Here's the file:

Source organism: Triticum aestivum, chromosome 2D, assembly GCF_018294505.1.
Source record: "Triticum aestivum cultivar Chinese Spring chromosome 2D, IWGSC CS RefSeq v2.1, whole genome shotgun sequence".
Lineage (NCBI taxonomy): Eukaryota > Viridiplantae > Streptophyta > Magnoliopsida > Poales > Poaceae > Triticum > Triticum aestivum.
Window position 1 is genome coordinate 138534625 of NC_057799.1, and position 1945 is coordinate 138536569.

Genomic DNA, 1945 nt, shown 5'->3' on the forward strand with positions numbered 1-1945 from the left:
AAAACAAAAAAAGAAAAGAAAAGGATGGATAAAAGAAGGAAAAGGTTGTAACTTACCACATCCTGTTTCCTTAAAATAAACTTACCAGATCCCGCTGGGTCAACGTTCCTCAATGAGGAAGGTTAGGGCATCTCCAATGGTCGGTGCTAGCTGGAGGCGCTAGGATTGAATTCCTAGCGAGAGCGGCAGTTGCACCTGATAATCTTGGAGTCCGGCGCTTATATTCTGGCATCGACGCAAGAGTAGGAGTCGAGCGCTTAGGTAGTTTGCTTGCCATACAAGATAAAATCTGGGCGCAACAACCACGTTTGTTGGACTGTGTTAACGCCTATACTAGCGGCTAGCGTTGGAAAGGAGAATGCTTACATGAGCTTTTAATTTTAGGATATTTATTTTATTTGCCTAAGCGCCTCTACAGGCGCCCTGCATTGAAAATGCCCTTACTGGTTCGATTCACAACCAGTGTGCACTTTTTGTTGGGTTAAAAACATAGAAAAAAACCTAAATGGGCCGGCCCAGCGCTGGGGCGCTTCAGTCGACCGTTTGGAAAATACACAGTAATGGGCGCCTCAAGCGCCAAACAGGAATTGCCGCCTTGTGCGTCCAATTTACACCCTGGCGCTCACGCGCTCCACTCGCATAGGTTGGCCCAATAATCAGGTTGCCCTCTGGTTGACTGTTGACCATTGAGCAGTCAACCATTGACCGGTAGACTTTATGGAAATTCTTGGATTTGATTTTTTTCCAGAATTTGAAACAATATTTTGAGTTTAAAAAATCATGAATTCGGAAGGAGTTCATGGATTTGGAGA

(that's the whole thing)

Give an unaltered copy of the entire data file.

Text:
Source organism: Triticum aestivum, chromosome 2D, assembly GCF_018294505.1.
Source record: "Triticum aestivum cultivar Chinese Spring chromosome 2D, IWGSC CS RefSeq v2.1, whole genome shotgun sequence".
Lineage (NCBI taxonomy): Eukaryota > Viridiplantae > Streptophyta > Magnoliopsida > Poales > Poaceae > Triticum > Triticum aestivum.
Window position 1 is genome coordinate 138534625 of NC_057799.1, and position 1945 is coordinate 138536569.

Genomic DNA, 1945 nt, shown 5'->3' on the forward strand with positions numbered 1-1945 from the left:
AAAACAAAAAAAGAAAAGAAAAGGATGGATAAAAGAAGGAAAAGGTTGTAACTTACCACATCCTGTTTCCTTAAAATAAACTTACCAGATCCCGCTGGGTCAACGTTCCTCAATGAGGAAGGTTAGGGCATCTCCAATGGTCGGTGCTAGCTGGAGGCGCTAGGATTGAATTCCTAGCGAGAGCGGCAGTTGCACCTGATAATCTTGGAGTCCGGCGCTTATATTCTGGCATCGACGCAAGAGTAGGAGTCGAGCGCTTAGGTAGTTTGCTTGCCATACAAGATAAAATCTGGGCGCAACAACCACGTTTGTTGGACTGTGTTAACGCCTATACTAGCGGCTAGCGTTGGAAAGGAGAATGCTTACATGAGCTTTTAATTTTAGGATATTTATTTTATTTGCCTAAGCGCCTCTACAGGCGCCCTGCATTGAAAATGCCCTTACTGGTTCGATTCACAACCAGTGTGCACTTTTTGTTGGGTTAAAAACATAGAAAAAAACCTAAATGGGCCGGCCCAGCGCTGGGGCGCTTCAGTCGACCGTTTGGAAAATACACAGTAATGGGCGCCTCAAGCGCCAAACAGGAATTGCCGCCTTGTGCGTCCAATTTACACCCTGGCGCTCACGCGCTCCACTCGCATAGGTTGGCCCAATAATCAGGTTGCCCTCTGGTTGACTGTTGACCATTGAGCAGTCAACCATTGACCGGTAGACTTTATGGAAATTCTTGGATTTGATTTTTTTCCAGAATTTGAAACAATATTTTGAGTTTAAAAAATCATGAATTCGGAAGGAGTTCATGGATTTGGAGA